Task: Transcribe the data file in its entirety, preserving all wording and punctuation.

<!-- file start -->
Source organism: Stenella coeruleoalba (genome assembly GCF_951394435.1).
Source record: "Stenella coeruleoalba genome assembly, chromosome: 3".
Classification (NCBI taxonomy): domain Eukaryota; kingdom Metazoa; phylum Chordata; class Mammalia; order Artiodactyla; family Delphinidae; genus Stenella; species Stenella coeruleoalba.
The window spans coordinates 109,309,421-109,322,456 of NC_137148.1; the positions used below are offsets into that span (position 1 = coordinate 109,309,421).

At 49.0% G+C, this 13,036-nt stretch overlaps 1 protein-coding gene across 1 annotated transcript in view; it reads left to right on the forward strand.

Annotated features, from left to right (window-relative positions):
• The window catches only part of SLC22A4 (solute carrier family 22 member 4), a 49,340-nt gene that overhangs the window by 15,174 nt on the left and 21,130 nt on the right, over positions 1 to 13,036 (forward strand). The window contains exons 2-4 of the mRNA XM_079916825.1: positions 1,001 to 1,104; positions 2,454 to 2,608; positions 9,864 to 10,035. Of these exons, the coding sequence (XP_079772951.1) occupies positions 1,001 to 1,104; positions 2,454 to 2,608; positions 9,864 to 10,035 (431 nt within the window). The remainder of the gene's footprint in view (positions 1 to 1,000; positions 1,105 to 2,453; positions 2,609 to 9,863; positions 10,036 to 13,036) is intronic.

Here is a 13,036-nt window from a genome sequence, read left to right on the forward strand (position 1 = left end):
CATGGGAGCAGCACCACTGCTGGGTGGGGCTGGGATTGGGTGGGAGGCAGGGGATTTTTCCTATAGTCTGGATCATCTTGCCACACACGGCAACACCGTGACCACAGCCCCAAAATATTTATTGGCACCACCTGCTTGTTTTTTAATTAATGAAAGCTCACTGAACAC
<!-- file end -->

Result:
Source organism: Stenella coeruleoalba (genome assembly GCF_951394435.1).
Source record: "Stenella coeruleoalba genome assembly, chromosome: 3".
Classification (NCBI taxonomy): domain Eukaryota; kingdom Metazoa; phylum Chordata; class Mammalia; order Artiodactyla; family Delphinidae; genus Stenella; species Stenella coeruleoalba.
The window spans coordinates 109,309,421-109,322,456 of NC_137148.1; the positions used below are offsets into that span (position 1 = coordinate 109,309,421).

At 49.0% G+C, this 13,036-nt stretch overlaps 1 protein-coding gene across 1 annotated transcript in view; it reads left to right on the forward strand.

Annotated features, from left to right (window-relative positions):
• The window catches only part of SLC22A4 (solute carrier family 22 member 4), a 49,340-nt gene that overhangs the window by 15,174 nt on the left and 21,130 nt on the right, over positions 1 to 13,036 (forward strand). The window contains exons 2-4 of the mRNA XM_079916825.1: positions 1,001 to 1,104; positions 2,454 to 2,608; positions 9,864 to 10,035. Of these exons, the coding sequence (XP_079772951.1) occupies positions 1,001 to 1,104; positions 2,454 to 2,608; positions 9,864 to 10,035 (431 nt within the window). The remainder of the gene's footprint in view (positions 1 to 1,000; positions 1,105 to 2,453; positions 2,609 to 9,863; positions 10,036 to 13,036) is intronic.

Here is a 13,036-nt window from a genome sequence, read left to right on the forward strand (position 1 = left end):
CATGGGAGCAGCACCACTGCTGGGTGGGGCTGGGATTGGGTGGGAGGCAGGGGATTTTTCCTATAGTCTGGATCATCTTGCCACACACGGCAACACCGTGACCACAGCCCCAAAATATTTATTGGCACCACCTGCTTGTTTTTTAATTAATGAAAGCTCACTGAACAC